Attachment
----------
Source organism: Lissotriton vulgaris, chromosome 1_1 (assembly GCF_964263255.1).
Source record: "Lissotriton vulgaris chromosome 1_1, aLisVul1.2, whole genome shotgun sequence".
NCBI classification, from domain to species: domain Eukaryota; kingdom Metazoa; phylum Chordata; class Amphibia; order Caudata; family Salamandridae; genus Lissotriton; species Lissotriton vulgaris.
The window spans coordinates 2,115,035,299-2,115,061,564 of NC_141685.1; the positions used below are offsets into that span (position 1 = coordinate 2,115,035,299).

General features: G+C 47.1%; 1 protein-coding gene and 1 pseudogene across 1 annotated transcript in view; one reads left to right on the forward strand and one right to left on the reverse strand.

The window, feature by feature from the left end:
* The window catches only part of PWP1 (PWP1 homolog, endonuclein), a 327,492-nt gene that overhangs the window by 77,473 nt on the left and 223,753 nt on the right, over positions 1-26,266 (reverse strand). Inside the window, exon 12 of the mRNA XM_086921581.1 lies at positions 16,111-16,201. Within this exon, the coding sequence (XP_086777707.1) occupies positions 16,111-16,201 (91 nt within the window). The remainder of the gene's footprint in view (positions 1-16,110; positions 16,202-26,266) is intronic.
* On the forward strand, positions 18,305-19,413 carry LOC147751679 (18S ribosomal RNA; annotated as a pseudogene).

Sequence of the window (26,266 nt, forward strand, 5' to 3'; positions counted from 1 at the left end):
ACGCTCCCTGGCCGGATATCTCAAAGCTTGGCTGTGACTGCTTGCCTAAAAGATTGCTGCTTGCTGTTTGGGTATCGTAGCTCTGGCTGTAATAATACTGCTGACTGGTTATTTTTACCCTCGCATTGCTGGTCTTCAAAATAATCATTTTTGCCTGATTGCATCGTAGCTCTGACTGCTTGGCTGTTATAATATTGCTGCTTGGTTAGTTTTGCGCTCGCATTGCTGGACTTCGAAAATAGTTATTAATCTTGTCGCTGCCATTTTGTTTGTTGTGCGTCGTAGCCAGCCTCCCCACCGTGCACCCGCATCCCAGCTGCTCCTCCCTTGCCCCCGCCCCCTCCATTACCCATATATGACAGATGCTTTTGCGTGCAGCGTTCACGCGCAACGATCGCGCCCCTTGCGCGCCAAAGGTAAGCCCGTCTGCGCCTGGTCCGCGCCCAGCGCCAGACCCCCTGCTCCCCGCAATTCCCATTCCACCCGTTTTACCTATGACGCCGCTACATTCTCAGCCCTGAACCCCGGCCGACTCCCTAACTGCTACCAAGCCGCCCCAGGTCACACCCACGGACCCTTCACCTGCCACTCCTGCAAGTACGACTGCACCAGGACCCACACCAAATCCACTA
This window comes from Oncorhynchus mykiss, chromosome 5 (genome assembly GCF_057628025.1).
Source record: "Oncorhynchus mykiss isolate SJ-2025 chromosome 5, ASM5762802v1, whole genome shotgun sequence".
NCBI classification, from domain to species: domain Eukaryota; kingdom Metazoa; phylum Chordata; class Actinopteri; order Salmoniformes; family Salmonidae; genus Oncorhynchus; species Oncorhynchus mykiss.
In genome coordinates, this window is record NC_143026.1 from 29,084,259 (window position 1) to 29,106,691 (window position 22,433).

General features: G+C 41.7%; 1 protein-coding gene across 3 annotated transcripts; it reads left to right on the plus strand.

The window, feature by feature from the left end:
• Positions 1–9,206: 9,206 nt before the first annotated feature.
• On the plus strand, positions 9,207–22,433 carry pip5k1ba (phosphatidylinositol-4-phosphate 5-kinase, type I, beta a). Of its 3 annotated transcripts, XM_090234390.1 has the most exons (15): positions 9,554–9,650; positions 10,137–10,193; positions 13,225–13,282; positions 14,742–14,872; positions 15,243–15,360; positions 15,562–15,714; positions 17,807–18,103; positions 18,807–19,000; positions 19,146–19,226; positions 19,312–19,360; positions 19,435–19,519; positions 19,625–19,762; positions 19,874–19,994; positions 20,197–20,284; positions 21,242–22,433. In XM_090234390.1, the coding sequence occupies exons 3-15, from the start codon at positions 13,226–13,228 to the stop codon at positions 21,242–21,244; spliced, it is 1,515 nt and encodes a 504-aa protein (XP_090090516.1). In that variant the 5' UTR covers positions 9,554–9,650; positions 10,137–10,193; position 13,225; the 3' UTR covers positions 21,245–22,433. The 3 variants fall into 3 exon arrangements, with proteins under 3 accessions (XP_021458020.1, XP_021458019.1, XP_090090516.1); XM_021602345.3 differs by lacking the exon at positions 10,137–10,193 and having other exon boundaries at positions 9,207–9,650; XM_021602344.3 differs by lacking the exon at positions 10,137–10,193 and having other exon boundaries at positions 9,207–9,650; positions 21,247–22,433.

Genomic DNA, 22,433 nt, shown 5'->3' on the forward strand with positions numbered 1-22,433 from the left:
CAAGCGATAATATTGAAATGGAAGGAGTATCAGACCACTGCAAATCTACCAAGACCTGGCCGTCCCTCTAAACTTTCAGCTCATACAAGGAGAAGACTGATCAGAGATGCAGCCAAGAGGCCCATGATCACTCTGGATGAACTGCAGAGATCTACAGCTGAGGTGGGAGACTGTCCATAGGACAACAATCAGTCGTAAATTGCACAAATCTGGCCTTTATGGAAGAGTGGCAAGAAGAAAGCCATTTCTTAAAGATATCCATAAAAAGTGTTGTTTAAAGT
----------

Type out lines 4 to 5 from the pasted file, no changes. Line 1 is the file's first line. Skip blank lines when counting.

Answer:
The window spans coordinates 2,115,035,299-2,115,061,564 of NC_141685.1; the positions used below are offsets into that span (position 1 = coordinate 2,115,035,299).

General features: G+C 47.1%; 1 protein-coding gene and 1 pseudogene across 1 annotated transcript in view; one reads left to right on the forward strand and one right to left on the reverse strand.